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Where there is no law, but every man does what is right in his own eyes, there is the least of real liberty
Henry M. Robert

Extreme Andriivsky uzviz

Major urban renewal effort has made a popular tourist attraction hard to access, but its cultural life proves hard to kill
3 April, 2012 - 00:00

Let us recall that the reconstruction began back in the fall of 2011. The first phase of the renewal effort involves replacing communications and pavement, renovating the buildings’ facades and installing new street lights, while further plans call for complete renovation of the historic neighborhood by 2015. But as the 2011-12 winter was really harsh in the capital, the work has been intensified, with completion of the project tentatively set for the coming Day of Kyiv (May 27, 2012), while the official unveiling ceremony should be held before the opening of the Euro-2012.

Because of the ongoing renovation of sidewalks in the descent, the Museum of One Street is operating in reservation-only mode since March 20, 2012 (the museum’s e-mail address is OneStreetMuseum@gmail.com).

According to the artistic director of the Theater on Podil Vitalii Malakhov, the company is allowed to use Hostynny Dvir’s stage until the end of April, 2012; they continue to rehearse, although they are packed and ready to go, and invite theatergoers to attend the premiere of The Elder Son play (written by Aleksandr Vampilov, directed by Ihor Volkov). Chamber performances are held in Theater Salon at 20b Andriivsky uzviz, but come May, the Podil company will need to move house again, as their lease of the Hostynny Dvir premises expires. According to the initial plan, the artists were supposed to perform at the Architects’ House, but the premises there proved to be totally unsuitable for theater performances. Incidentally, the theater signed an agreement with the management of the Ukraina Palace on March 28 providing for holding chamber performances on the palace’s stage until the theater moves in their own new home. The Kyiv City State Administration Chairman Oleksandr Popov has reassured the actors that the theater would move before the beginning of the new theater season, that is, the fall of 2012.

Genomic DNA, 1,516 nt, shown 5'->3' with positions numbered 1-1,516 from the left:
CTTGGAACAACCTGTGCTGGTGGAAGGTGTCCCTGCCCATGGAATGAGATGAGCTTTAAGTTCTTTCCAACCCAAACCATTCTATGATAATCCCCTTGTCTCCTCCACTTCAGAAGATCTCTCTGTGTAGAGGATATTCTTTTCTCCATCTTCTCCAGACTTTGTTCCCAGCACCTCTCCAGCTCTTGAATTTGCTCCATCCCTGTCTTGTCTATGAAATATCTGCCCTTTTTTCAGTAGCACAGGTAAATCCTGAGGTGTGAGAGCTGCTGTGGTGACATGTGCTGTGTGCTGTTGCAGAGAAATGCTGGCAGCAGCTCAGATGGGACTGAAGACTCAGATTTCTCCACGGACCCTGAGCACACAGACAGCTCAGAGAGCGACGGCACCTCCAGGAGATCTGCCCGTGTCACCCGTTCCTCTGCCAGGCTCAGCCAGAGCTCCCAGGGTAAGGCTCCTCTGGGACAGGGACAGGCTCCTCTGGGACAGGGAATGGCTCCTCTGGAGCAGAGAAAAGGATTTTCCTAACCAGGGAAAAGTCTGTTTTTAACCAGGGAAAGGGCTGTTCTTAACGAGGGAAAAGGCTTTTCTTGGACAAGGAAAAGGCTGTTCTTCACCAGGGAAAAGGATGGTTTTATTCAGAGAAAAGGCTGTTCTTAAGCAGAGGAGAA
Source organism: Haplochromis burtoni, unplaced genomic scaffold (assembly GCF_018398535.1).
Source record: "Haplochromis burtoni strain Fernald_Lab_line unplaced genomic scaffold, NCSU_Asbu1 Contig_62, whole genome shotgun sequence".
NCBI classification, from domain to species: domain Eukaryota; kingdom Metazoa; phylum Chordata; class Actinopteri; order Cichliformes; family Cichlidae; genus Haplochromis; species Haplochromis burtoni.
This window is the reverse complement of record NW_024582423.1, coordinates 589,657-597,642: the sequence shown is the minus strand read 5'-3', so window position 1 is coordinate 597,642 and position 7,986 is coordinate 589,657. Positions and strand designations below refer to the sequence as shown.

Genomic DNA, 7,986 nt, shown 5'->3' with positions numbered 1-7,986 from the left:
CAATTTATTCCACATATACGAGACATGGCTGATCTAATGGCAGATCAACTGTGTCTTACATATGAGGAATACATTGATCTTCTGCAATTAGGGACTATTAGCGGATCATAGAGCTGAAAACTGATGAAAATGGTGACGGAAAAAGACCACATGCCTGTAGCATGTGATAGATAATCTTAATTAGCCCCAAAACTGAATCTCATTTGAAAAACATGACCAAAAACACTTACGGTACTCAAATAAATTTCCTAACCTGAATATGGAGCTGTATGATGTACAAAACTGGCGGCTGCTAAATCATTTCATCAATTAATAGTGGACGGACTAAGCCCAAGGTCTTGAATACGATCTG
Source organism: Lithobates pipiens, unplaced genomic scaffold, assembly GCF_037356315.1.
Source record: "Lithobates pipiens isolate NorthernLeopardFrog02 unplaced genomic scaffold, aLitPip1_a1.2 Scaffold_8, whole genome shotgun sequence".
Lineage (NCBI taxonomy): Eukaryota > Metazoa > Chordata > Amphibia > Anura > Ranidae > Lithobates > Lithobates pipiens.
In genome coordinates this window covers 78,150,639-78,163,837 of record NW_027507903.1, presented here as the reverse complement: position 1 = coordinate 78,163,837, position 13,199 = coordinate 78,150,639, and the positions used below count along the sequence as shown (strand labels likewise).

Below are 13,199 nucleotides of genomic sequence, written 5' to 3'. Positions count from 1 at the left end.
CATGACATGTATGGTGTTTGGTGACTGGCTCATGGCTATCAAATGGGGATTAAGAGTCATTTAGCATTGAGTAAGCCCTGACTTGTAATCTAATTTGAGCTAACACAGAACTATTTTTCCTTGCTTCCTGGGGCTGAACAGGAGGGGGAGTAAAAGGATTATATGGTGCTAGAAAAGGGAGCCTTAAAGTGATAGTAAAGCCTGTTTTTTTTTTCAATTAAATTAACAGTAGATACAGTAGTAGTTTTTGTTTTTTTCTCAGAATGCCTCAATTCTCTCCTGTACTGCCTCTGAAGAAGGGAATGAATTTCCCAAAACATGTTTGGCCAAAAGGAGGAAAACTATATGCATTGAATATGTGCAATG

The officials tried to close the Koleso Theater because of the renovation, but it still functions, albeit losing its spectators and ticket income. The company seats in the midst of the construction work. On the one hand, Andriivsky uzviz is undergoing full renovation; while on the other hand, the Andriivska Plaza is being built. All convenient approaches to the theater building are now inaccessible to people willing to come and buy tickets, while those who reserved tickets a month ago began to cancel their reservations. The theater is technically open, but not allowed to function properly.

“The Museum of Mikhail Bulgakov is functioning as of now,” The Day was told by the museum’s director Liudmyla Hubianuri. “The workers have built the footbridge, and the museum is currently accessible again. Of course, getting here is now somewhat complicated task, but if a tourist really wants, he or she will be able to get here. We do not know how long this situation will remain, because it depends on the pace and soundness of the renovation work. Spring and summer is the peak of tourist season, and we are still hostages of the situation. Today, many tourists are seeing the complete destruction and, as a result, refuse to visit Andriivsky uzviz in general and our museum in particular. But we do have some visitors. They are mostly admirers of Bulgakov’s works and those interested in history and culture of Kyiv. We ask all concerned people to visit our museum.”

By Tetiana POLISHCHUK, The Day

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